It's so appropriate that we've ended the day with an ecumenical church service on the strip where we gathered to grieve for the fallen, to thank our wonderful first responders who have done so much in coordination with each other and just to hold hands with family and friends, to cry and to recommit ourselves to do all that we can so that this never happens again.

UNIDENTIFIED FEMALE: It has been a long day as you can imagine for everybody here, and like my colleagues and everyone here in southern Nevada have to thank the first responders, our law enforcement, the medical community here, our EMTs, everybody who ran into the face of danger to save lives.

Many lives that families now are concerned about those who have been injured, families now who are dealing with loss of loved ones, I too had a niece there last night at the event. She was one of the lucky ones who made it home, but there are many who are still injured and who did not.

And now it is time for all of our community to come together to bring comfort and relief to these families. I know for all of us this week is going to be about those families, those who have been injured and how we can do everything in this community to continue to support them as well as supporting the ongoing investigation that needs to take place independent, let them do their job.

There will be plenty of time to second-guess. There will be plenty of time to play politics, but right now is the time to come together as a community and support and comfort one another.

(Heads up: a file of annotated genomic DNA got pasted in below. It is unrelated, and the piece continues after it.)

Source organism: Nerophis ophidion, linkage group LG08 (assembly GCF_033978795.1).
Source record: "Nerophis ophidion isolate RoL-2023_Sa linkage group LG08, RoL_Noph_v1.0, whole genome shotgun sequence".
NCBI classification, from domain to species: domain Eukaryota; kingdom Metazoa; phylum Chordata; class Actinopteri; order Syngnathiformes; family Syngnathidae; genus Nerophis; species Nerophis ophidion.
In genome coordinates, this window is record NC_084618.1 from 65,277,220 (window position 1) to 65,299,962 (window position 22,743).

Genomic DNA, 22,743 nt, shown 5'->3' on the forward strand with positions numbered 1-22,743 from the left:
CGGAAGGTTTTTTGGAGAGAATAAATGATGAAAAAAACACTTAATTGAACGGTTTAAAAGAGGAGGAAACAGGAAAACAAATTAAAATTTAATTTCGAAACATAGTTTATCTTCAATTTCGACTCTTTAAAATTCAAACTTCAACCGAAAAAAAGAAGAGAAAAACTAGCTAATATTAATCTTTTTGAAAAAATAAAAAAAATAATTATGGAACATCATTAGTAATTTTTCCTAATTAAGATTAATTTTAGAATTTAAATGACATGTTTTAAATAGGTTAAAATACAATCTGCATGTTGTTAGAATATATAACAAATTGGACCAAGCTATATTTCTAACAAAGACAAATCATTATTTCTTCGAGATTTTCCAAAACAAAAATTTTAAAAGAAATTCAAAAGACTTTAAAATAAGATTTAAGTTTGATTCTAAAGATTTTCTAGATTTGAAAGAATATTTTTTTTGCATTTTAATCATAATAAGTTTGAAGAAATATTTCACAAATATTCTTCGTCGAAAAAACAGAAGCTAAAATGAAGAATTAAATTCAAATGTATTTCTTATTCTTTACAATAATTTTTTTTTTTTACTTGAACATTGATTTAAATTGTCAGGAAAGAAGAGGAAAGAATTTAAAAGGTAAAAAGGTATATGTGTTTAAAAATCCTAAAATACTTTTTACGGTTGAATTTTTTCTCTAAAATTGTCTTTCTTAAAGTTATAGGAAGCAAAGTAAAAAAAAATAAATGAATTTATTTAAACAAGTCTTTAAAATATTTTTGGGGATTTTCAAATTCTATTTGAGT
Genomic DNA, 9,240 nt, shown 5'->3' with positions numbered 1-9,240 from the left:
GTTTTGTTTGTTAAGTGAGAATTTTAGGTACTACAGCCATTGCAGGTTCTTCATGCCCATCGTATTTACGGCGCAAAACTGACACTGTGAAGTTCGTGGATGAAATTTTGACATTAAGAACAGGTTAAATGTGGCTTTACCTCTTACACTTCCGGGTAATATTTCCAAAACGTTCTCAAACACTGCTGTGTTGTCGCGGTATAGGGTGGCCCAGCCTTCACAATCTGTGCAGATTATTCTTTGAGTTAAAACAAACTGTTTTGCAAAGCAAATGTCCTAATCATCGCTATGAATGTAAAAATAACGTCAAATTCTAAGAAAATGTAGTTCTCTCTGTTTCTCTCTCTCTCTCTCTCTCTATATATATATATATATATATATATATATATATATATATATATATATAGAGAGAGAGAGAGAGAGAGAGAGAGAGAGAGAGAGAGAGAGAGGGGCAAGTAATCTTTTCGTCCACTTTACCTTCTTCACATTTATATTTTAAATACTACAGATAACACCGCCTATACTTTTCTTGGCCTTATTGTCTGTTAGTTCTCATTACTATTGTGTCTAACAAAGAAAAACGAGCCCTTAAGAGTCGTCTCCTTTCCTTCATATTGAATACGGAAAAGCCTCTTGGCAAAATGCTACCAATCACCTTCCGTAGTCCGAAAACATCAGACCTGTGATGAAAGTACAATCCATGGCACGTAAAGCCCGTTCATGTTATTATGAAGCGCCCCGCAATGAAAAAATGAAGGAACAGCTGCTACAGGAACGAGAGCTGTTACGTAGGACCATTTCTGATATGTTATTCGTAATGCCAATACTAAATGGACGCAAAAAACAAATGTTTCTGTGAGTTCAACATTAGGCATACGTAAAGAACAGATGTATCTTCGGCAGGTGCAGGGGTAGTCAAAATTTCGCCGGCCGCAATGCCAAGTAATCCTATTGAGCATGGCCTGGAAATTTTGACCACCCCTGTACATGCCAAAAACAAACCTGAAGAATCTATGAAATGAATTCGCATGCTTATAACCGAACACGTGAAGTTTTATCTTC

[2:09:57] MARK HUTCHISON, LIEUTENANT GOVERNOR OF THE STATE OF NEVADA: Good evening. I'm Mark Hutchison, Lieutenant Governor of the State of Nevada. And on behalf of the State of Nevada I want to thank everyone who has already been thanked repeatedly today and we're going to continue to thank them over and over again.

Everyone who ran towards the bullets when everybody else was running away from the bullets. Those who met the victims at the hospitals. I spent most of my day at the hospitals and as a matter of fact, I just came from Sunrise. Sunrise took care of 214 of the victims and performed over 90 emergency surgeries.

Just extraordinary efforts on behalf of our medical community. They handled this tragedy with competence and character. And we're very, very proud of them, as Nevadans. I told you last time that UMC and Spring Valley both performed admirably. I spent some time as well. If you arrived at any of those facilities alive or continue to be alive, I confirm that again this afternoon.